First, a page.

Actually, misdirection, mindreading and NLP combine to explain a specific technique that I call void filling. Through ‘knowing what you think’ (or appearing to), the speaker hits upon your deepest worry – let’s say the economy. Then through NLP they augment your negative feelings, anchoring vague worries to a memory of trauma, such that you start to get into a genuine emotional panic about the economy. In this panicked state, awash with adrenaline, wild, you as a shitty human are desperate for a solution, and will seize any one given to you, and be grateful to the giver. Thus, when the speaker presents his/her own economic solution, you’re conditioned to love it (especially if the authoritative speaker presents his nightmare scenario, and his solution, as a false dichotomy). Unfortunately your emotional fragility is so great that you fail to examine the realistic strengths of the policy, thus misdirection. Neat, huh?
You may now be thinking “OK, perhaps these techniques are real, but no politicians seriously have the training or bad faith to try them, right?”
Yeah, sure. Listen to a few speeches and see what you can see.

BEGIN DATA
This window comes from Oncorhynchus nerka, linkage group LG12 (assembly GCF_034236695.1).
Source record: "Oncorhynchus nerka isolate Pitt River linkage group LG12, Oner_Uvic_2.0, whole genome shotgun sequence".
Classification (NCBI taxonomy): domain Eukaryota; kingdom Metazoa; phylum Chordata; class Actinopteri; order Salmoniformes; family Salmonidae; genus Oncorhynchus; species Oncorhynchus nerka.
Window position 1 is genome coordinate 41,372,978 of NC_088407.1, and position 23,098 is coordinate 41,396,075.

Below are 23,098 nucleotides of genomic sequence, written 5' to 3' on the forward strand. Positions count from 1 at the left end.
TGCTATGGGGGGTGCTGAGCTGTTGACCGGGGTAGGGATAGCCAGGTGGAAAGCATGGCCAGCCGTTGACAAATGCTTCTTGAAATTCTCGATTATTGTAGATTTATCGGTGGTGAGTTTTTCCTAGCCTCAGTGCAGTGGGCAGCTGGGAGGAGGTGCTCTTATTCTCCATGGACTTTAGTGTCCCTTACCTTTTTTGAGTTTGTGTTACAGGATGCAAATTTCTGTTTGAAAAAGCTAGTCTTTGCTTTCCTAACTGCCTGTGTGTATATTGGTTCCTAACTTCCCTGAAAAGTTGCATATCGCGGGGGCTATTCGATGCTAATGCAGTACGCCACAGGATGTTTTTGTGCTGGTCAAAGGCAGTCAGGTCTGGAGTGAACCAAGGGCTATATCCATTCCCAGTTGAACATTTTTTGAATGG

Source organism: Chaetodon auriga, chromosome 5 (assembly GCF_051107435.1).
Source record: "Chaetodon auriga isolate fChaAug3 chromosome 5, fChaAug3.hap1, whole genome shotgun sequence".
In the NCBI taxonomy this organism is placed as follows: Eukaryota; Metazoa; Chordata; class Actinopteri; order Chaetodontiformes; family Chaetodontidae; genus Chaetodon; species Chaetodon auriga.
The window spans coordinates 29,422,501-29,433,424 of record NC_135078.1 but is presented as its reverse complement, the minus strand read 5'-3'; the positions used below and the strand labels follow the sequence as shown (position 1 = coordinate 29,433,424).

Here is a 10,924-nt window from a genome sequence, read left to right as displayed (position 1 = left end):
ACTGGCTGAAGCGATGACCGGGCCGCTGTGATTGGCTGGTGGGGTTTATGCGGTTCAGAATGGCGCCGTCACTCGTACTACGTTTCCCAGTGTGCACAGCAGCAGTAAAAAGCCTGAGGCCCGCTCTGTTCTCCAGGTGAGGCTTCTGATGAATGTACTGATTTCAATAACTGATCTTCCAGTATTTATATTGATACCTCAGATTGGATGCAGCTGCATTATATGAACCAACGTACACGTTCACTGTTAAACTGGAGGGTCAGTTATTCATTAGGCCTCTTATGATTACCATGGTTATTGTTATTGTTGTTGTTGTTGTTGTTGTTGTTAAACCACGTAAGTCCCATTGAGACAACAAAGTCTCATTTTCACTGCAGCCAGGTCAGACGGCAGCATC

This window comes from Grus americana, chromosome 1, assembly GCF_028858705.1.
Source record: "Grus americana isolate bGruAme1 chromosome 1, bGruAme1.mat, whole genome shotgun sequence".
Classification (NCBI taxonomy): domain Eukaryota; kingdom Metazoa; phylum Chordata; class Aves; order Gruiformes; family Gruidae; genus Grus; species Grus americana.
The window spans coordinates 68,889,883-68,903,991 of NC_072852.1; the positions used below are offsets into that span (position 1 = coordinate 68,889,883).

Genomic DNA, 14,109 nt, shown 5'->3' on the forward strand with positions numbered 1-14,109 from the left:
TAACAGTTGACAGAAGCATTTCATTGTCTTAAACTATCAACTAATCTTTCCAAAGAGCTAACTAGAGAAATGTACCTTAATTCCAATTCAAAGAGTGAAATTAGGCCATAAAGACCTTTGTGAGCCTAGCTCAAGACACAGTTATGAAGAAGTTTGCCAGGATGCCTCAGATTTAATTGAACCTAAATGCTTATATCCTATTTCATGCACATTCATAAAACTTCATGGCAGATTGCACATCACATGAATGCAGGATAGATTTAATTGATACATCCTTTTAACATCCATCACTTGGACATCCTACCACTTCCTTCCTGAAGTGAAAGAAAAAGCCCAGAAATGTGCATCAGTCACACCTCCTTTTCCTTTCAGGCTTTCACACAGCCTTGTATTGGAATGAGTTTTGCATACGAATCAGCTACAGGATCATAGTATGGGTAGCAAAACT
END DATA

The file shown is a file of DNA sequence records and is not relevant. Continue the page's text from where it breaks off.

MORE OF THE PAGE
On with the show! Like NLP, suggestion is closely related to hypnosis. Now, given the limited training and good faith of our speakers, outright audience hypnotism is pretty unlikely. We might kick up a fuss if we all fell asleep during an episode of Question Time, and found upon waking that we were all deeply infatuated by Ed Balls. Psychological suggestion is almost as clever as Inception, but considerably more real. It tends to shore up weaker arguments with long-term convincing effects, deploying a variant of anchoring. Suggestive statements utilise verifiable, true clauses like “as you sit here…”, “you are listening to me and…”, “reading this, you feel…” with their own dodgy opinions, which can be as unsubtle as “…you’re starting to come around to my point of view” to more sneaky version like “you suspect George Osborne’s austerity might not be such a good idea”. Merely because one half of the sentence was true, you, the faecal audience-member, is predisposed to swallow the other half!